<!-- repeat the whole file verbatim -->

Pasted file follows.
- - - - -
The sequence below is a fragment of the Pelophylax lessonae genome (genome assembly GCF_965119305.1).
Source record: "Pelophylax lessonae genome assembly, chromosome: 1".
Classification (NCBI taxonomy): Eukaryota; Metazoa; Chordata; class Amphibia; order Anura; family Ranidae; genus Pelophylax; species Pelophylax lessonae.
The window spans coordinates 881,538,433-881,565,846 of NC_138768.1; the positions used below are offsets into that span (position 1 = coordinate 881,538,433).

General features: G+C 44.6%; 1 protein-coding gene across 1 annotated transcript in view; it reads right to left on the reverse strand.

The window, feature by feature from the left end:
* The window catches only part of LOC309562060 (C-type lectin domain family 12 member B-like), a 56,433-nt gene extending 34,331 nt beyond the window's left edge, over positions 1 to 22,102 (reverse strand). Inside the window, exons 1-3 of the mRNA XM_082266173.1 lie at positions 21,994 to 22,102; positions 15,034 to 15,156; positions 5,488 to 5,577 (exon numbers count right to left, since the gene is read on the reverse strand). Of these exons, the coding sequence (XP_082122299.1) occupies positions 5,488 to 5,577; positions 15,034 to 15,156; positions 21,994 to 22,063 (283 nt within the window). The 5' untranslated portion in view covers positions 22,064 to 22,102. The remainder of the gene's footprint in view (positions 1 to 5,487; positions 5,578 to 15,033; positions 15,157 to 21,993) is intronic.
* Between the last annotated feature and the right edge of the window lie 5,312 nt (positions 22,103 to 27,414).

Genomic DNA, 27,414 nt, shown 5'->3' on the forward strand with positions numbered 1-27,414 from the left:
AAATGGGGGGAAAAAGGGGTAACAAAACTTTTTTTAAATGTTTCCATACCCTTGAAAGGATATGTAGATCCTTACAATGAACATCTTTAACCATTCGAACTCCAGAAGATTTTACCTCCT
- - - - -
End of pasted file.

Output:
The sequence below is a fragment of the Pelophylax lessonae genome (genome assembly GCF_965119305.1).
Source record: "Pelophylax lessonae genome assembly, chromosome: 1".
Classification (NCBI taxonomy): Eukaryota; Metazoa; Chordata; class Amphibia; order Anura; family Ranidae; genus Pelophylax; species Pelophylax lessonae.
The window spans coordinates 881,538,433-881,565,846 of NC_138768.1; the positions used below are offsets into that span (position 1 = coordinate 881,538,433).

General features: G+C 44.6%; 1 protein-coding gene across 1 annotated transcript in view; it reads right to left on the reverse strand.

The window, feature by feature from the left end:
* The window catches only part of LOC309562060 (C-type lectin domain family 12 member B-like), a 56,433-nt gene extending 34,331 nt beyond the window's left edge, over positions 1 to 22,102 (reverse strand). Inside the window, exons 1-3 of the mRNA XM_082266173.1 lie at positions 21,994 to 22,102; positions 15,034 to 15,156; positions 5,488 to 5,577 (exon numbers count right to left, since the gene is read on the reverse strand). Of these exons, the coding sequence (XP_082122299.1) occupies positions 5,488 to 5,577; positions 15,034 to 15,156; positions 21,994 to 22,063 (283 nt within the window). The 5' untranslated portion in view covers positions 22,064 to 22,102. The remainder of the gene's footprint in view (positions 1 to 5,487; positions 5,578 to 15,033; positions 15,157 to 21,993) is intronic.
* Between the last annotated feature and the right edge of the window lie 5,312 nt (positions 22,103 to 27,414).

Genomic DNA, 27,414 nt, shown 5'->3' on the forward strand with positions numbered 1-27,414 from the left:
AAATGGGGGGAAAAAGGGGTAACAAAACTTTTTTTAAATGTTTCCATACCCTTGAAAGGATATGTAGATCCTTACAATGAACATCTTTAACCATTCGAACTCCAGAAGATTTTACCTCCT